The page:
Carnegie Council Marks the 100th Anniversary of Sarajevo Assassination with Special Sarajevo Symposium and Related Resources on World War I

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World War I and its long-term effects haunt us still. Established just months before the outbreak of war in 1914, Carnegie Council is holding a special symposium in Sarajevo and also presents thought-provoking materials examining the war and its consequences for the modern world.

Sarajevo bridge where Franz Ferdinand was killed, 1914.

Sarajevo bridge where Franz Ferdinand was killed, 1914.

"I hope that conversations about World War I will not focus on competing narratives of victimhood. That would be a dead end. Let's remember victims—but let's honor memory by pointing toward a positive future."--Joel Rosenthal

In February 1914, just months before the outbreak of World War I, Andrew Carnegie launched the organization now known as Carnegie Council for Ethics in International Affairs. Carnegie always thought big. He expected the group to not only prevent World War I, but to put an end to war forever.

Almost 100 years later, wars are still with us, but Carnegie Council continues to think big. Just as the organization's founding members sought to include moral values in political decisions worldwide, it is the Council's premise that incorporating ethical concerns into international affairs is essential for more effective policies.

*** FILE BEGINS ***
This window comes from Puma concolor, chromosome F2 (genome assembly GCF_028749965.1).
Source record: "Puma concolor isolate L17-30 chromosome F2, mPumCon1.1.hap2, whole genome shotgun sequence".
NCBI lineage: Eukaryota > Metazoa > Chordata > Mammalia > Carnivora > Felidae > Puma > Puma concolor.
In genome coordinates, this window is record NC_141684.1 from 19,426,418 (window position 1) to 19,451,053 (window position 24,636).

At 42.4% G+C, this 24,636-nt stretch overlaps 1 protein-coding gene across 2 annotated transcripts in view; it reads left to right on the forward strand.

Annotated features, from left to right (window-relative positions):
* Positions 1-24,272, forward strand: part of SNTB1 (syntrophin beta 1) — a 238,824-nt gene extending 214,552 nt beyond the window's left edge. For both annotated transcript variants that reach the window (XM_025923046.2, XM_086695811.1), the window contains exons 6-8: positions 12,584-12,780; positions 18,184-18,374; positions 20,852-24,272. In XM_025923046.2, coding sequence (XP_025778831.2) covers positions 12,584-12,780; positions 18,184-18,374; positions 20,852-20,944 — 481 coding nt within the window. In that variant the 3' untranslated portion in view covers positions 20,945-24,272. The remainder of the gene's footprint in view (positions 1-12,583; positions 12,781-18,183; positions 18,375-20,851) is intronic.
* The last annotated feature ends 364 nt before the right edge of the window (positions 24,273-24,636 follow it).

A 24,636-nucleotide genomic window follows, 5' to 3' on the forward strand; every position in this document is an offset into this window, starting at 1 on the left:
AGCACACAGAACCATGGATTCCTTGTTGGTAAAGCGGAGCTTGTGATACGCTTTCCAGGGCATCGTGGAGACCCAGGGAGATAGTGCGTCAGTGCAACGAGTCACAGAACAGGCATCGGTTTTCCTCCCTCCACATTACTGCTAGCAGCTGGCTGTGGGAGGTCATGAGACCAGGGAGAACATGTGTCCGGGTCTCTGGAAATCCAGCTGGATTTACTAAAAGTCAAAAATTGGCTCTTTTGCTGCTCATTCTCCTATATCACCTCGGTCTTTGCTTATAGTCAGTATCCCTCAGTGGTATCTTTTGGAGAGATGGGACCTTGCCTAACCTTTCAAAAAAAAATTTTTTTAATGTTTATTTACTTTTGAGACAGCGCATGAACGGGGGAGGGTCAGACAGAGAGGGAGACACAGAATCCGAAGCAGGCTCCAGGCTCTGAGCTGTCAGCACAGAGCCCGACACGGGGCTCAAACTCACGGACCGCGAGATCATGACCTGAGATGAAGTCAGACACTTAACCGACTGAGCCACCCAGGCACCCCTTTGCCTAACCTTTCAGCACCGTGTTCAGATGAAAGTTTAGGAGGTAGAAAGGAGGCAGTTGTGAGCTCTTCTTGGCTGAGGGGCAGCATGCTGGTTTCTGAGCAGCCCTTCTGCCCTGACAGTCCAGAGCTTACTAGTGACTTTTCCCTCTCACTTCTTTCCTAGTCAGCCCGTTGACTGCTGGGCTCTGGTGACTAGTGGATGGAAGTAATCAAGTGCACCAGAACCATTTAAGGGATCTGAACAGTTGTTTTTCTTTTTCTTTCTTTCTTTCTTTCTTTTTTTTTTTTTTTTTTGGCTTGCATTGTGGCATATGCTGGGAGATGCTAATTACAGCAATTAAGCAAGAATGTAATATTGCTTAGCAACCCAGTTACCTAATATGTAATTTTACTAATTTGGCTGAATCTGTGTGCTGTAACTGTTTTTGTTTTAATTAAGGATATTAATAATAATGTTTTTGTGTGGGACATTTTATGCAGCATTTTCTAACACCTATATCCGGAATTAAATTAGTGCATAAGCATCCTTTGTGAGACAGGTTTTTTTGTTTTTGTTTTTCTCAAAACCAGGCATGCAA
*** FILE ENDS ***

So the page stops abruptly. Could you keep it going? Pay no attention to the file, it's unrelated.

Today, June 27, 2014, the Council is holding a special symposium in Sarajevo titled The Crisis of 1914 and What It Means for Us Today. This event is held in partnership with the American University in Bosnia and Herzegovina (AUBiH) and takes place at the Gazi Husrev-bey Library. Speakers include distinguished scholars Michael Ignatieff, Margaret MacMillan, Adam Roberts, and Carnegie Council President Joel Rosenthal.

How should we mark the 100th anniversary of the assassination of Archduke Franz Ferdinand and what lessons should we draw from World War I? asks Joel Rosenthal in this article written in Sarajevo: We Have a Plan: From Sarajevo to Baghdad.

Carnegie Council also presents a monthly interview series on World War I with well-known historians entitled THE LIVING WAR. In addition to discussing the history of the war, it pays special attention to some of the major concepts, trends, and movements to emerge from it, as well as those that were irrevocably altered by it—such as nationalism, imperialism, collective security, global governance, transnationalism, and great power politics. Go to:

Founded by Andrew Carnegie in 1914, Carnegie Council for Ethics in International Affairs is an educational, nonprofit, nonpartisan organization that produces lectures, publications, and multimedia materials on the ethical challenges of living in a globalized world. For more information, go to

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Madeleine Lynn